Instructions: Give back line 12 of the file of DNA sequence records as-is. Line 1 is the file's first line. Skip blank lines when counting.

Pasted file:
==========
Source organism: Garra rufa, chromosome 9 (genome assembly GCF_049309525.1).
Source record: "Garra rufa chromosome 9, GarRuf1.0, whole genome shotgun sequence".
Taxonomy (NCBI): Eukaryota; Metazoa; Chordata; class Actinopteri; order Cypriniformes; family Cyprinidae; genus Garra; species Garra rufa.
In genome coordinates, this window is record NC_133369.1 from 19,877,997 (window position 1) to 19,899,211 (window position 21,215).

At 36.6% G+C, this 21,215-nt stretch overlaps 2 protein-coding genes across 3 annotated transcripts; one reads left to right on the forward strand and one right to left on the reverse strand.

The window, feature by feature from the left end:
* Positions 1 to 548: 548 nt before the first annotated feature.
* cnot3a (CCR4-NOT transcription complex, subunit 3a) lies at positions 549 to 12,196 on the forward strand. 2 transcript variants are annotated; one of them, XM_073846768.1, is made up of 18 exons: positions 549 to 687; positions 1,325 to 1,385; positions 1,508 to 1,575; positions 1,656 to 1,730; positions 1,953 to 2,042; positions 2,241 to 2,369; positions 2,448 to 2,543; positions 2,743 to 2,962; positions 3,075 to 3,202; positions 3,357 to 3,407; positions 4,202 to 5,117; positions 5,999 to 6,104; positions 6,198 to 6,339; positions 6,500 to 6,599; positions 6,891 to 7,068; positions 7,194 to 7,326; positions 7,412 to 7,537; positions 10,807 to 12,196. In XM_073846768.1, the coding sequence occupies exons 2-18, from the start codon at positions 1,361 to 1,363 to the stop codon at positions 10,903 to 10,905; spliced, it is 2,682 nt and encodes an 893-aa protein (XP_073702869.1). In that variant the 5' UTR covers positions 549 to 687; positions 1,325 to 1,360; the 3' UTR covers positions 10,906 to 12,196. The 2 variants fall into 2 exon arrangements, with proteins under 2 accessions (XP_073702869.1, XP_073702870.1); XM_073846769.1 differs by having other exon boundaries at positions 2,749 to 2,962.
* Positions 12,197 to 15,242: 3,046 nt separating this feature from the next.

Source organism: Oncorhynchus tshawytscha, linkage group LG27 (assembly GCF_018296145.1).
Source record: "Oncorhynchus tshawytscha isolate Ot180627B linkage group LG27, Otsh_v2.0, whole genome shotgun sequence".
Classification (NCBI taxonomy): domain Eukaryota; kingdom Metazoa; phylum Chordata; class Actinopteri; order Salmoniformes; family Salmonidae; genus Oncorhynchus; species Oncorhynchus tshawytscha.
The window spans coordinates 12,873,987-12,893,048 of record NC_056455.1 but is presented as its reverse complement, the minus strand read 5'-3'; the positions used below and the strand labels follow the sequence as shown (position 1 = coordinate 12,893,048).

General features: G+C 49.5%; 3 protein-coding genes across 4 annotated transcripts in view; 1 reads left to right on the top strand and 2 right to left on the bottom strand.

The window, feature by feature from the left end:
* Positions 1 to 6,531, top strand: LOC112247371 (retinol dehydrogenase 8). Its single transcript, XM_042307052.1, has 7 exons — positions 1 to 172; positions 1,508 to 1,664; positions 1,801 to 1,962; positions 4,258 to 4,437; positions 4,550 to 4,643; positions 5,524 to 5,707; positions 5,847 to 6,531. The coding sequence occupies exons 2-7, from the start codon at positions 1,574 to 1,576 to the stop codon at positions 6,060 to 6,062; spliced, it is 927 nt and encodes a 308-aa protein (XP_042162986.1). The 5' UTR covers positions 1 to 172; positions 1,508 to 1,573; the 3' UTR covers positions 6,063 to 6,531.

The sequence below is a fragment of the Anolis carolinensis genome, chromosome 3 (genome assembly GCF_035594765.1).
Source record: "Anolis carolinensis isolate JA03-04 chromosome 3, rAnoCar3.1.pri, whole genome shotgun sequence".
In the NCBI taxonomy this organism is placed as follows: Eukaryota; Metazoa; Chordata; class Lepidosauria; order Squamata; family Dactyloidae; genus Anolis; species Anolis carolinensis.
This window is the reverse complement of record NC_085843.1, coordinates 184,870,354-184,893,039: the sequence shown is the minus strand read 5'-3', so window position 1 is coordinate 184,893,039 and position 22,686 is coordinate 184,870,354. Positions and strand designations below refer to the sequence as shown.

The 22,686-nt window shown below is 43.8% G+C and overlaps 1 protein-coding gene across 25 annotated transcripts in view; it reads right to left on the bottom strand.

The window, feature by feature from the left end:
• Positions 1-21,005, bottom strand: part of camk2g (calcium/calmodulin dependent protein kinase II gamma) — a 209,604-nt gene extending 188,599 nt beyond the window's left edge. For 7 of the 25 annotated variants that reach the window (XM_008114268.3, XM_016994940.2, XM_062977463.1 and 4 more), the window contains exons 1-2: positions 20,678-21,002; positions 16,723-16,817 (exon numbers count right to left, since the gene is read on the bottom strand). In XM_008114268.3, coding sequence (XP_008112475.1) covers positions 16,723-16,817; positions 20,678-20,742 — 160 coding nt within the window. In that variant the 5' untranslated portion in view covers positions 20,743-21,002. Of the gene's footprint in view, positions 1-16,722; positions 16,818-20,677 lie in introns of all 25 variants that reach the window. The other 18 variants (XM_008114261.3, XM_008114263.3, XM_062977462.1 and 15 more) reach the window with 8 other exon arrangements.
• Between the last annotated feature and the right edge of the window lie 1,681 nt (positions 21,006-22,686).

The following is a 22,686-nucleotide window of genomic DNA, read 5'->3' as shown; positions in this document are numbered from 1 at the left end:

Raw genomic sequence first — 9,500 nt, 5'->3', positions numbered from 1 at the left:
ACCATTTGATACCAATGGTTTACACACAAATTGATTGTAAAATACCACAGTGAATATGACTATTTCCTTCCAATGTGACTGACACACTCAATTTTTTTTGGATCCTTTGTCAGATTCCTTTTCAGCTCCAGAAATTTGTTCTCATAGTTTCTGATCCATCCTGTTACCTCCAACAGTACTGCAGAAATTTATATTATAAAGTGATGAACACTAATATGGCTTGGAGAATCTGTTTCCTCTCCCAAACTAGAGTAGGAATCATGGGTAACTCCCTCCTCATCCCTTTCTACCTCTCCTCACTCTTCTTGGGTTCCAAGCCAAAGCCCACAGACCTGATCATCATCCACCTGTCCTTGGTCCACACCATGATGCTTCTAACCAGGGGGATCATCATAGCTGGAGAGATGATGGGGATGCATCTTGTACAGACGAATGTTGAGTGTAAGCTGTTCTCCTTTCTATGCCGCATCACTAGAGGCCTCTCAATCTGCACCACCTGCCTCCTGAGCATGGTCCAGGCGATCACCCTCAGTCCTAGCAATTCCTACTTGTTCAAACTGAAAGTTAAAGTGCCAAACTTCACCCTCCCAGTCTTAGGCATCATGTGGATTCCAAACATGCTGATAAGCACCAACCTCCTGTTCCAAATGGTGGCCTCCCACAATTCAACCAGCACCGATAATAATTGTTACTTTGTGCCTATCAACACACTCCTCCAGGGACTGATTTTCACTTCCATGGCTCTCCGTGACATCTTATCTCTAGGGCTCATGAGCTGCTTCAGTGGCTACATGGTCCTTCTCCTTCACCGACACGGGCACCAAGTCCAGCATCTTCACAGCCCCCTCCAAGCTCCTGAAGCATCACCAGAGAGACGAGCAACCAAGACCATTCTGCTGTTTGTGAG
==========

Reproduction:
Classification (NCBI taxonomy): domain Eukaryota; kingdom Metazoa; phylum Chordata; class Actinopteri; order Salmoniformes; family Salmonidae; genus Oncorhynchus; species Oncorhynchus tshawytscha.